Positive relationships between wood energy and forest landscape restoration

The Activity Group 4 ‘Towards Sustainable Modern Wood Energy Development’ has been evaluating the many ways to improve the sustainability of the wood energy sector to ensure that it positively contributes to forest landscape restoration (FLR), as well as other environmental, social and economic objectives.

What is forest landscape restoration?

Forest landscape restoration (FLR) is the recovery of forest landscapes through the restoration of ecological functionality. As its name suggests, its focus is at the landscape level, taking into consideration the multiple ecological, social and economic functions of landscapes and the associated ecosystem goods and services. The concepts of FLR are applied all over the world and approaches are tailored to the local contexts.

Improving the sustainability of wood energy value chains for FLR

In 2017, biomass accounted for 55.6 percent of the Total Primary Energy Supply (TPES) of renewables (IEA, 2019), of which the forestry sector is the largest contributor with 85 percent of all biomass for energy purposes coming from forestry products, such as charcoal, fuelwood, pellets and wood chips (WBA, 2019). The use of traditional woodfuel – i.e. the inefficient use of fuelwood and charcoal for cooking and heating – is a large contributor to the consumption of forest biomass. Indeed, traditional wood energy is still the primary source of energy for many households in some parts of the world, most notably in Africa and Asia.

Improving the sustainability of wood energy value chains can reduce pressures on natural forests through better management practices and improved technologies. Indeed, the sustainability of the wood energy can be improved across the value chain, from biomass production and transformation to the production and use of bioenergy and its by-products.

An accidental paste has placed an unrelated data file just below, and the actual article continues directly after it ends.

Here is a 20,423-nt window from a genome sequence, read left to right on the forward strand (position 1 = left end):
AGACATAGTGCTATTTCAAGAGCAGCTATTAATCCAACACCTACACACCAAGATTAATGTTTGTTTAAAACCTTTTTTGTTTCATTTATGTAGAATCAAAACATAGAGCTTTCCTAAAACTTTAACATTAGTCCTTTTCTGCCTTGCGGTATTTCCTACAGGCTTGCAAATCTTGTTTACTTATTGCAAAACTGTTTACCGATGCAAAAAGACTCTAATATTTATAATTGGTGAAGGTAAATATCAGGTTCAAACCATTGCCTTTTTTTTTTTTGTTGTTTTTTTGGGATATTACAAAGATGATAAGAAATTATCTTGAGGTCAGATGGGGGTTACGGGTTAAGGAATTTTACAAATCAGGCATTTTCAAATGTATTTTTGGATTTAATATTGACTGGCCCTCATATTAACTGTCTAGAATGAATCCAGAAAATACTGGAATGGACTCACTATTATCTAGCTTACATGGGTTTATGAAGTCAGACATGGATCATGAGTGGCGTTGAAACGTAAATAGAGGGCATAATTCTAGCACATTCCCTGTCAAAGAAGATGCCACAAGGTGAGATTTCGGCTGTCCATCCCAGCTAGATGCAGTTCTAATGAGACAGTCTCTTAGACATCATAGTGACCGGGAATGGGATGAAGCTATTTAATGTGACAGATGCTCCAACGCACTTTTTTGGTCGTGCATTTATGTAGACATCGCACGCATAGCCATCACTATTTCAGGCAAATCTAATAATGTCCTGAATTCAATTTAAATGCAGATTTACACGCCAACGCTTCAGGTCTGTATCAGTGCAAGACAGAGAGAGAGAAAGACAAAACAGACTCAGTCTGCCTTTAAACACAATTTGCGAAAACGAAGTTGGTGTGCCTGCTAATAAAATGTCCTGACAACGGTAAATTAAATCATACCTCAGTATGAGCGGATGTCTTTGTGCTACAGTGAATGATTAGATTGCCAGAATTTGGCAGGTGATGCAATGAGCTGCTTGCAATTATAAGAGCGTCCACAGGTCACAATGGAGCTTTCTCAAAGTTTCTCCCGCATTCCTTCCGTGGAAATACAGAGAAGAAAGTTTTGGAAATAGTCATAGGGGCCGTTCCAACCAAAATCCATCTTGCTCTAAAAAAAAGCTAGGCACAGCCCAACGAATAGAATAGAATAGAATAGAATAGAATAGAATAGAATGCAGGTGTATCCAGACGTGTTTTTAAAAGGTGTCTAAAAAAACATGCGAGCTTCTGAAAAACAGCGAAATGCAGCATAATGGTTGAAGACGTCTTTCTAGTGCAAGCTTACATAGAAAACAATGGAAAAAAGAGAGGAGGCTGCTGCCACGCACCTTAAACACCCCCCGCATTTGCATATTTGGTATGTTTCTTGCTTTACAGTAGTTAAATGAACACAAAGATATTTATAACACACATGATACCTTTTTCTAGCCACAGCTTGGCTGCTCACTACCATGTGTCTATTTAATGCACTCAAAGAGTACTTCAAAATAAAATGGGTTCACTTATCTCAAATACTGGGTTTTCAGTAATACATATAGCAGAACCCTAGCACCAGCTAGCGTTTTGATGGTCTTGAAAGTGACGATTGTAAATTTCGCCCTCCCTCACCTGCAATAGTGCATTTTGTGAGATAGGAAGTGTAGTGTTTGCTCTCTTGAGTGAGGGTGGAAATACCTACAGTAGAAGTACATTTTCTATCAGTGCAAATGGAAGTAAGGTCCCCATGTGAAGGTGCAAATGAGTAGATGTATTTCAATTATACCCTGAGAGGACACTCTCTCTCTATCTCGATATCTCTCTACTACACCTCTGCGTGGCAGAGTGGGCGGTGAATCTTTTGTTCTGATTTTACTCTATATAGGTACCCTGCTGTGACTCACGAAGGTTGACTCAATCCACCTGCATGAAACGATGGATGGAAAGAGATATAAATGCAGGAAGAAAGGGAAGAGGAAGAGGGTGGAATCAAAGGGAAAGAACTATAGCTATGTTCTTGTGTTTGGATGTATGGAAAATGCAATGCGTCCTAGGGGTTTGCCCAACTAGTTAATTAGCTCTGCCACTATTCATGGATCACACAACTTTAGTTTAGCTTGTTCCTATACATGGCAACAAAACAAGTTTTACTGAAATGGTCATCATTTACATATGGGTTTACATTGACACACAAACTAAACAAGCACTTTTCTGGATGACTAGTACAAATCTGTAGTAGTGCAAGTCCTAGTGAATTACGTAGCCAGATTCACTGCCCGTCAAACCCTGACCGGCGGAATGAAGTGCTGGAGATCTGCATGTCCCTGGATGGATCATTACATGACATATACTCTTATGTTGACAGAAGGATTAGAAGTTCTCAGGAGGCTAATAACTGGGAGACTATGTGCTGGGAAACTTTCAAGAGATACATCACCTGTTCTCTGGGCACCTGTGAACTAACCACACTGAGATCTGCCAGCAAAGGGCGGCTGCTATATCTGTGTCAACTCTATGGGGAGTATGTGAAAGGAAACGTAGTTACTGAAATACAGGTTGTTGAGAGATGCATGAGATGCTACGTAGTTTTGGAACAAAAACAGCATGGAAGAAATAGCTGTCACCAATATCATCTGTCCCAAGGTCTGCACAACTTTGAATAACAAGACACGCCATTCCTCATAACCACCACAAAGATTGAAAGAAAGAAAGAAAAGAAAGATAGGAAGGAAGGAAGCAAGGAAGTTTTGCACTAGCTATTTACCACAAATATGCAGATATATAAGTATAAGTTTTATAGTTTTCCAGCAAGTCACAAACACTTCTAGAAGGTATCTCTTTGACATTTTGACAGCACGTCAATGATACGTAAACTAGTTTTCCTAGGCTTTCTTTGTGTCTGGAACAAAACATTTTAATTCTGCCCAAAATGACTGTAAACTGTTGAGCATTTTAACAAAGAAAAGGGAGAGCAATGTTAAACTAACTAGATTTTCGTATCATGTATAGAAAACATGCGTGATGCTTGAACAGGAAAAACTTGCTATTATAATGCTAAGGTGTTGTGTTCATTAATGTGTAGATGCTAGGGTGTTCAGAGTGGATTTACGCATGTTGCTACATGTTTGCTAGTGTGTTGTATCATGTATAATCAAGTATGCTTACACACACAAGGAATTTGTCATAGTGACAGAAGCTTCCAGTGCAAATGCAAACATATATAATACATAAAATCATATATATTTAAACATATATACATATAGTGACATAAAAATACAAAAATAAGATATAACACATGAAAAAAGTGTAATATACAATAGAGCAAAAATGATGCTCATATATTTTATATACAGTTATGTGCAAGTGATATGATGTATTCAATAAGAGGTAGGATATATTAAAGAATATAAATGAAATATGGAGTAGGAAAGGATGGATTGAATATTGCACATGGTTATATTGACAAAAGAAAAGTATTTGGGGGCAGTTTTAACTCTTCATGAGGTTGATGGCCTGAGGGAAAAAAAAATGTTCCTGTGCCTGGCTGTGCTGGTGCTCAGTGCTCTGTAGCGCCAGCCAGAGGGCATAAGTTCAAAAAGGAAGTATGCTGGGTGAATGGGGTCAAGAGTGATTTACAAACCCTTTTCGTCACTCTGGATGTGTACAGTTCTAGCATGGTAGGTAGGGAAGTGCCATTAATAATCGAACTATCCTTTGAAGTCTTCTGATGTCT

Collecting examples of positive relationships between wood energy and forest landscape restoration

The recent AG4 Report ‘Positive relationships between wood energy and forest landscape restoration’ has gathered together examples of how improvements along the wood energy value chain can positively contribute to FLR. Selected examples were also presented during a GBEP webinar, the recording of which is available online.

Enhancing international and national dialogues

GBEP has also been working alongside GIZ and IEA Bioenergy to bridge the gap between the bioenergy and the FLR sectors, which usually work “in silos” with a limited or even null cooperation.

The projects – a collaborative effort between FAO, IEA Bioenergy and with the financial support of GIZ – brought together relevant stakeholders of these two realms, raised their awareness on the activities currently on-going on the same thematic area and spatial context, and created a network to enable synergies, thus accelerating the achievement of common goals (e.g. SDGs, NDCs).

The preliminary project outcomes can be read online.